However, we are concerned with the prospective view of what schools will be built next year, and the year after. I am sure that the right hon. Gentleman does not regard me as unkind to him personally, but it is obvious that he has lost ground and that his Department has been pushed from pillar to post by the Treasury dwarfs and that he is wasting his time in the Cabinet. We should have a mounting provision for education, but we had an economic crisis last year and—surely we are not planning for another crisis—we have the Treasury taking the opportunity and saying, "By golly, this gives us an opportunity to cut back the future programmes for school building." This is what has happened with building.
Let us now look at the position of teachers. No one can disguise the fact that we are facing an alarming crisis in teacher supply. In this matter the right hon. Gentleman is guilty on all counts of an indictment which is as long as my arm. I take a couple of examples. If one sought the worst example, which as a partisan politician I might well seek, one could not think of a worse piece of incredible stupidity for a Minister of Education.
The right hon. Gentleman told the Committee in July, 1956:
It is now too late to build any more training colleges. They would come into service only in 1958, and their first students to enter the schools would pass out of those colleges only in 1960, by which date the school population will be declining. …"—[OFFICIAL REPORT, 25th July, 1956; Vol. 557, c. 445.]
Believe it or not, but when the right hon. Gentleman made that statement the birth rate had been increasing sharply for the second year in succession, and the trend of children staying increasingly on in school was as marked as it is today. In the event, we reached 1960 with 300,000 more children in the schools than there were when the right hon. Gentleman spoke. Worse still, it is not only a case of too late but when we had some response from the right hon. Gentleman it was far too little.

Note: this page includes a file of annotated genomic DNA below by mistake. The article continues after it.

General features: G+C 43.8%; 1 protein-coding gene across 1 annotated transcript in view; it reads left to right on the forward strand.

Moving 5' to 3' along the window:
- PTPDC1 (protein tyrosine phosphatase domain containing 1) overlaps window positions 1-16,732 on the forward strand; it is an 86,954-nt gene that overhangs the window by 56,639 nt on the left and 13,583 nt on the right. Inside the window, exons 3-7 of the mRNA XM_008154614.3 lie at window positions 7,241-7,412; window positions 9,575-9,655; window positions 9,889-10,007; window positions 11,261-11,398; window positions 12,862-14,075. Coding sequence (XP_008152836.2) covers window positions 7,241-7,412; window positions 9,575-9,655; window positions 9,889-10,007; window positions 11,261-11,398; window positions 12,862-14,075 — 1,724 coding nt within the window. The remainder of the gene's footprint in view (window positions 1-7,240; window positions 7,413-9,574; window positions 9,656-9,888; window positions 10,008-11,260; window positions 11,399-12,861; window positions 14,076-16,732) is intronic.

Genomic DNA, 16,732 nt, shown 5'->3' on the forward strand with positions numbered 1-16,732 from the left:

Let me take a second count of the indictment, which is equally fantastic. It is less than twelve months since we debated the crisis in teacher supply in this Committee. At the time of our debate, the right hon. Gentleman and his Department said that by 1970 there would be an increase in the school population of 351,000. They said that in 1970 there would be 7¼ million children in the maintained and assisted schools. What does the right hon. Gentleman say today, less than twelve months afterwards? He says now that the figure is not 7¼ million. The right hon. Gentleman now believes that there will be 7¾ million children in the schools in 1970, or another 500,000.